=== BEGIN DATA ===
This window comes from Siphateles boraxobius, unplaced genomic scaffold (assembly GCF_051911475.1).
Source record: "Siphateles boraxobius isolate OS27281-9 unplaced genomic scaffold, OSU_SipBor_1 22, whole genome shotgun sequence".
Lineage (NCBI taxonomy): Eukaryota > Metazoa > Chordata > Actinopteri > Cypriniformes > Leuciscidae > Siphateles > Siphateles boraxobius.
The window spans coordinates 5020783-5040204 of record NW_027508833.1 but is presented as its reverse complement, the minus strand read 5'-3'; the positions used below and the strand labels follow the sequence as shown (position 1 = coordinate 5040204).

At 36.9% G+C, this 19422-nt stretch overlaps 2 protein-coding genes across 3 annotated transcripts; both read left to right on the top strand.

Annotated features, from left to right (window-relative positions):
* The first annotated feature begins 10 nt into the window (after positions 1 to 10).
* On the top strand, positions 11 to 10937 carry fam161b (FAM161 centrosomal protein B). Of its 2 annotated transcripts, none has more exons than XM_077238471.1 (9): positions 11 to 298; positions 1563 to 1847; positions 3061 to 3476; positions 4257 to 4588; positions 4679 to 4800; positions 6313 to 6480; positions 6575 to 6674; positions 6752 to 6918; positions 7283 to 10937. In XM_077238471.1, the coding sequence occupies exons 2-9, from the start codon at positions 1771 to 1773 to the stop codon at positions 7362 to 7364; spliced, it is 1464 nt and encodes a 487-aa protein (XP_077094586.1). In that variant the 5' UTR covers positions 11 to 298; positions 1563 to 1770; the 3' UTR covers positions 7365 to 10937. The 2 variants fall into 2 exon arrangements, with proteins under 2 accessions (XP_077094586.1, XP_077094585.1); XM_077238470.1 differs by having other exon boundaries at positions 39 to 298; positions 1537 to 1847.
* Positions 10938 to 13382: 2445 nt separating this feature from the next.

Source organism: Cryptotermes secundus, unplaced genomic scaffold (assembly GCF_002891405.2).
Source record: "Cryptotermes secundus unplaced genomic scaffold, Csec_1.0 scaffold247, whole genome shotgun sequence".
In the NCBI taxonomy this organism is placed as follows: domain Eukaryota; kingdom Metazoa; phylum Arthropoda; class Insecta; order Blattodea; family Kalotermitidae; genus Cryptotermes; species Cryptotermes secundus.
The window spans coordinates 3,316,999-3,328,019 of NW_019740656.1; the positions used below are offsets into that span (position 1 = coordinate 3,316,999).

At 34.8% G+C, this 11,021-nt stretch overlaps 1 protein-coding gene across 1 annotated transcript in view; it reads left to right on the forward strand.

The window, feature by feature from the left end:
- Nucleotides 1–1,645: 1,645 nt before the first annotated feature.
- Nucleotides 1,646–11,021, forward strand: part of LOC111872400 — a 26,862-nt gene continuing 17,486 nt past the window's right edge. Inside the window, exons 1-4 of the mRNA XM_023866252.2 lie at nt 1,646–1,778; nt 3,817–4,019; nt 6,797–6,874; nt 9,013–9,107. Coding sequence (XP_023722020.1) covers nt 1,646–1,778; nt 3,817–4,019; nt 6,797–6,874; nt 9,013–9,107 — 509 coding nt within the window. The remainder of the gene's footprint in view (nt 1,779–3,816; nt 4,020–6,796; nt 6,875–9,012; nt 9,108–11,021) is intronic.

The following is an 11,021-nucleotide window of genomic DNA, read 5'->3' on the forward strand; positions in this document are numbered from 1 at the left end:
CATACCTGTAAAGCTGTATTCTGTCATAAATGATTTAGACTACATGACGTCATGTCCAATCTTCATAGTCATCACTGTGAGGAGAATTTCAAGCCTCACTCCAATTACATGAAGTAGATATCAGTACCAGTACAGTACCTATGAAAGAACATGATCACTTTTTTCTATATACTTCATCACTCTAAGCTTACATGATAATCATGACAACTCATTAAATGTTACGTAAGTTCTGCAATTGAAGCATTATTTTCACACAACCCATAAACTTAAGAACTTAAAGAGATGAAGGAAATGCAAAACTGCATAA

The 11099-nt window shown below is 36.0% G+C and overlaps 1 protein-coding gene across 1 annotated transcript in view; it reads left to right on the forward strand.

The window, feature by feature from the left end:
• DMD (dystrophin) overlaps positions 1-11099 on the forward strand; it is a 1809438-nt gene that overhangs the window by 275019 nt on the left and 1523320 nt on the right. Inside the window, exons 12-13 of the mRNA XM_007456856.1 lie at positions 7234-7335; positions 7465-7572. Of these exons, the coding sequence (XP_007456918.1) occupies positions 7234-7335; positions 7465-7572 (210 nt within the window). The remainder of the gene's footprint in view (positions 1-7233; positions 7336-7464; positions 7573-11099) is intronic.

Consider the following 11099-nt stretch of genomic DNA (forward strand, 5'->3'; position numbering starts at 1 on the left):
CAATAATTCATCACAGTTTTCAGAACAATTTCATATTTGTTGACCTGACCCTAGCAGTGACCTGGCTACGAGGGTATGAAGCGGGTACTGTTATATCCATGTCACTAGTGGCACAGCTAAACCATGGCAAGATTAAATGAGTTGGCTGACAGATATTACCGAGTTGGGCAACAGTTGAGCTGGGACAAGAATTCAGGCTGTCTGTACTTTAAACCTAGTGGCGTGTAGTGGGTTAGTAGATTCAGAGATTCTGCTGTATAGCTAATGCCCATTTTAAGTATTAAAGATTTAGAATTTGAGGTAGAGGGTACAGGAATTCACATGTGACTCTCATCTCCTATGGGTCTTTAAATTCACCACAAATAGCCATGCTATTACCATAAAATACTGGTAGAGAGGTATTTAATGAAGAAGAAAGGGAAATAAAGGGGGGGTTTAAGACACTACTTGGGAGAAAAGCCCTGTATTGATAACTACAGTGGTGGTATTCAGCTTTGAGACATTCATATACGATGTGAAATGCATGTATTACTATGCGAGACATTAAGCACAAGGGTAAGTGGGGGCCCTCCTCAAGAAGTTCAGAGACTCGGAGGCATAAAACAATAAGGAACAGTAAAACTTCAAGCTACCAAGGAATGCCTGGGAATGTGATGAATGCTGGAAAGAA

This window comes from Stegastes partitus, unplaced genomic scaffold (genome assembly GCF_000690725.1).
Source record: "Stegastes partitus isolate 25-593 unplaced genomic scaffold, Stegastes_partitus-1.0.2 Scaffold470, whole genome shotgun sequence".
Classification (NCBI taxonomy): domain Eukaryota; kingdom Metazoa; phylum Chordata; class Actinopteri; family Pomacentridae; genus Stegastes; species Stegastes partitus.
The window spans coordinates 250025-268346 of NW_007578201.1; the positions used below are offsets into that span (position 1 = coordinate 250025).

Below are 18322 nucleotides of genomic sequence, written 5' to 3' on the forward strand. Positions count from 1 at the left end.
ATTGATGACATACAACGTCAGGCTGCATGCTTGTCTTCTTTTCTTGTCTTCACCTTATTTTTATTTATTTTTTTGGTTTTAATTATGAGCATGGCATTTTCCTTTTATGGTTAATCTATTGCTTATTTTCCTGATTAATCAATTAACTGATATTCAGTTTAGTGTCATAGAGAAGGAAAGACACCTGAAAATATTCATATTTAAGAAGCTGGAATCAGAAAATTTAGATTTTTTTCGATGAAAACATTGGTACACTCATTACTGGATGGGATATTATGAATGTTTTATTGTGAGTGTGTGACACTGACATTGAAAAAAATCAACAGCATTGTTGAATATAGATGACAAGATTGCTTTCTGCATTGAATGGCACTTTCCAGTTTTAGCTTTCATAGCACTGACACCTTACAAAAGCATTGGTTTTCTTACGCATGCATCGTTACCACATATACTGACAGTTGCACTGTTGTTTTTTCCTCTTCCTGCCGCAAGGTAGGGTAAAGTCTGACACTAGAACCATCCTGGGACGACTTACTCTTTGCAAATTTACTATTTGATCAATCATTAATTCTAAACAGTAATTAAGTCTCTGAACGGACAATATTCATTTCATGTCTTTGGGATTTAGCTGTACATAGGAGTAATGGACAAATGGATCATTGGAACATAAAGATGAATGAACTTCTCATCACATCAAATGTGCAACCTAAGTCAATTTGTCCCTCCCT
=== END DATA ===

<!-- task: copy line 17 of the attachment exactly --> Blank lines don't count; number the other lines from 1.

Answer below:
- Nucleotides 1,646–11,021, forward strand: part of LOC111872400 — a 26,862-nt gene continuing 17,486 nt past the window's right edge. Inside the window, exons 1-4 of the mRNA XM_023866252.2 lie at nt 1,646–1,778; nt 3,817–4,019; nt 6,797–6,874; nt 9,013–9,107. Coding sequence (XP_023722020.1) covers nt 1,646–1,778; nt 3,817–4,019; nt 6,797–6,874; nt 9,013–9,107 — 509 coding nt within the window. The remainder of the gene's footprint in view (nt 1,779–3,816; nt 4,020–6,796; nt 6,875–9,012; nt 9,108–11,021) is intronic.